Raciti’s team found that the 940 Pro Tactical surpassed the 1,500-round recommended limit without cleaning. However, the fouling inside the gun made them more difficult to disassemble and wipe down. Cleaning the gun before it reaches 1,500 rounds makes the process easier.
Another subtle upgrade to the 940 Pro Tactical is a trimmed forend. This is a nice touch on field guns, but on defensive and competition shotguns, the trim forend simplifies quad-loading the magazine tube. It also makes the gun more streamlined and comfortable to handle.
Stock spacers included with the 940 Pro Tactical allow us to adjust length of pull from 12½ to 14¼ inches. This is particularly important on law enforcement and defensive shotguns because it allows the shooter to modify the gun to the situation. This is especially true for law enforcement professionals who wear vests. Also included with the 940 are shims for adjusting the drop of the stock and cast.
With its 18½-inch barrel, the 940 Pro Tactical has a maximum overall length of 37½ inches. Unlike most defensive shotguns, the 940 Pro Tactical features removable chokes. One Cylinder AccuChoke tube is included, but having the ability to swap chokes makes this gun much more versatile. The barrel is flared at the muzzle, too, which gives the shotgun a beefier profile, but also makes it possible to view the fiber optic front sight — even when some red-dot sights are mounted.
Magazine capacity is 7 rounds, up from the standard 4 rounds, thanks to the included extension tube. A bright orange-anodized aluminum follower sits inside to alert you to the status of ammo on board.
Like most tactical semiauto shotguns made these days, the Mossberg 940 Pro Tactical has oversized controls. The bolt handle is large, knurled and cylindrical. The bolt release is a pronounced lever-style design that’s easy to slap when performing reloads from a bolt-lock condition.
As with other Mossberg shotguns, the safety selector is positioned on the tang, and it must be pressed forward to fire. There’s nothing oversized about the safety switch though; it’s typical Mossberg.
The trigger fires after 4½ to 5½ pounds of pressure is applied. The trigger feel is far better than triggers on many other defense-minded shotguns. The 940 Pro Tactical’s black polymer stock keeps gun weight to around 7½ pounds, and the polymer construction makes the stock robust and durable.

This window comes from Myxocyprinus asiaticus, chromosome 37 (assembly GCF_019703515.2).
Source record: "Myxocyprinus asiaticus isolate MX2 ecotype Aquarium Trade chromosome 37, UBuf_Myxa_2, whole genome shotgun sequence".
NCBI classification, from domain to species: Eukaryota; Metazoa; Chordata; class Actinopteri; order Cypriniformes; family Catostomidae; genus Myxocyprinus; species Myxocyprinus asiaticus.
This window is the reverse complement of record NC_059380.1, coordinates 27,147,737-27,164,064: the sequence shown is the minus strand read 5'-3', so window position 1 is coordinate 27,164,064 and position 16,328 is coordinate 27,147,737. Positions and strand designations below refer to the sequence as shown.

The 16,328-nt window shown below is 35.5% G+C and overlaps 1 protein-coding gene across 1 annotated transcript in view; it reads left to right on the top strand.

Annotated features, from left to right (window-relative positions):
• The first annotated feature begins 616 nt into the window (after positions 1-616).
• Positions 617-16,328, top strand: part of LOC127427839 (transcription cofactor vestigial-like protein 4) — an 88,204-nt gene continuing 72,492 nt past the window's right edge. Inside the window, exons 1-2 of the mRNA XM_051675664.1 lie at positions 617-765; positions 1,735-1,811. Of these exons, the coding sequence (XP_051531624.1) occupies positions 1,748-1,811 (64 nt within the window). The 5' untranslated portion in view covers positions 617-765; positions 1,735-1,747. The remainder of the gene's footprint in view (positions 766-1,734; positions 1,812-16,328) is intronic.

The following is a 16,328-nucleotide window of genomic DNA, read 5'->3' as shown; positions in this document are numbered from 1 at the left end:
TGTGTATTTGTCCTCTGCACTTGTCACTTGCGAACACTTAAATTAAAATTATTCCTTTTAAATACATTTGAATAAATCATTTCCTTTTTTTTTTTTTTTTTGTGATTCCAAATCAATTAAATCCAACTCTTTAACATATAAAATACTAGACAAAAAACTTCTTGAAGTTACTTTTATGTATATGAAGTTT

With an MSRP of $1,120, this Mossberg shotgun isn’t “cheap.” However, when you consider the gun’s build quality and long list of standard features, the 940 Pro Tactical seems like a bargain when sitting next to a Benelli M4 that costs almost twice as much. However, Stoeger’s M3000 Defense shotgun carries a starting MSRP of $559.
At the Range
Gas-operated shotguns like the 940 Pro Tactical allow you to quickly run slug selection drills with a semiauto shotgun. With the 940, this simply requires inserting a slug into the magazine tube, pulling back on the bolt handle to chamber the slug and firing. With a full magazine, you have to either fire or cycle the gun to make space in the magazine before inserting the slug into the tube.
The Mossberg’s enlarged and beveled loading port and elongated carrier made it easy to load this gun quickly. That’s a byproduct of input from Mossberg pro shooters includ-ing Jerry Miculek who assisted in the design of the 940. The new loading port/carrier is beneficial even to those who don’t shoot competition. The effort also prevented pinched thumbs.
G&A fired more than 100 rounds of magnum ammunition, and the 940 wasn’t too abusive. Even when shooting from a bench to zero the gun at 50 yards with slugs, it was manageable. Accuracy and performance are enhanced by one of the best triggers in any tactical shotgun. Perhaps the most important feature is the machined receiver that allows for the addition of a reflex sight.
The 940 Pro Tactical begs the question why all shotguns shouldn’t come equipped with a slide cut to accommodate reflex sights. It would alleviate sighting issues for cross-dominant shotgun shooters. This 940 is a practical and intelligent step forward in the design of semiauto shotguns.